The issue also features the second part of the essay "The limits of Western freedom" by Iztok Simoniti, personal advisor to the Slovenian president. He explores the antagonism between science and religion and the role of reason in their arguments. Ultimate personal freedom can only be found, he claims, in a sensible synthesis of religion, art, philosophy, science, and mythology. These five approaches to life should be regarded as independent yet complementary ways of making sense of our existence.
Also to look out for: A focus on contemporary Irish Gaelic literature, including contributions by Tina Mahkota, Micheál Ó Conghaile, and Dáithi Ó Muirí; a short story by award-winning Slovene novelist Miha Mazzini, "The night Clark Gable and Carol Lombard made love for the last time"; and an interview with Slovene poet Meta Kusar.
The full table of contents of Sodobnost 4/2007.
"Actually, there was a lot she didn't achieve", writes du editor Jacqueline Schärli. "She wanted to be a dancer, but she abandoned that career. She wanted to be an actress, but her film and theatre performances didn't impress the critics. She wanted to be a singer, but only took singing lessons when it was necessary for her leading role in Evita." So what is it about Madonna that fascinates us and has made her one of the richest women in the world (estimated net worth: USD 325 million)?
Madonna is a living example of the American Dream, writes Ursula März. "Madonna became a world star because she (like millions of other girls) dreamt from early childhood of becoming a world star. For her, there was no gap between the dream and its realization. She became a world star because she was convinced that it is possible in America, through sheer willpower and the willingness to be brutal with oneself."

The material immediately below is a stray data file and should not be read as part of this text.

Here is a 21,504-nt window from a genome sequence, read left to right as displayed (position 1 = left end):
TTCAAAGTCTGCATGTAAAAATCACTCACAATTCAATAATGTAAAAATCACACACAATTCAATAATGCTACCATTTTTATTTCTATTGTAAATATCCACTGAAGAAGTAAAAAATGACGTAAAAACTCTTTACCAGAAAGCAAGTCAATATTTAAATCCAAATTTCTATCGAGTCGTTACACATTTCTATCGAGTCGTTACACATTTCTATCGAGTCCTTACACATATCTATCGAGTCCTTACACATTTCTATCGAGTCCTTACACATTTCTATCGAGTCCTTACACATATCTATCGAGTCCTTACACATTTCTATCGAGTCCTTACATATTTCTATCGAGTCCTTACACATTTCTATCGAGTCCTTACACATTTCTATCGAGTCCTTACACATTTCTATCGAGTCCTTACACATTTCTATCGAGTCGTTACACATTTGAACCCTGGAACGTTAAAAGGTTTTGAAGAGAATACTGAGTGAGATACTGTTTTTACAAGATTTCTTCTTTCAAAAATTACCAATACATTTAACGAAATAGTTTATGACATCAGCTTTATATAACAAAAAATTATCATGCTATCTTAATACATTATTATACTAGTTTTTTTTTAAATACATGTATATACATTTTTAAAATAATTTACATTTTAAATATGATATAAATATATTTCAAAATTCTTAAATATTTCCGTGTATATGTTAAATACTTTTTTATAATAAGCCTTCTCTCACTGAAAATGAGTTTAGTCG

The secret to Madonna's continued success, writes März, is her ability "to design a new look and a new identity from hit to hit and tour to tour. The path from the 'Material Girl' to the Marilyn Monroe look-alike, to the British upper-class lady, to the Kabbala believer is quite long, but also logical in the vagrant identity of the self-made woman." Madonna does not allow herself to be placed into typical roles, either male or female. Her suggestion to feminism, concludes März, is: "Don't let yourselves be defined! A permanently defined woman will quickly reach the limits of her power. The rags-to-riches story is only possible if you always stay volatile."
Also to look out for: "Business partners have said that negotiating with Madonna is like sitting across from General Motors", writes Peter Haffner in an article about Madonna's success as a businesswoman; and sole dissenter Manfred Papst doesn't understand what all the fuss is about: "What is annoying about Madonna is that her voice has no personality, no individual timbre, no tone colour of its own – nothing that could differentiate it from other voices. Paradoxically, you could say: When you hear a voice that doesn't remind you of anything and sounds as if it came from a computer, then you know it's probably Madonna's."
The full table of contents of du 4/2007.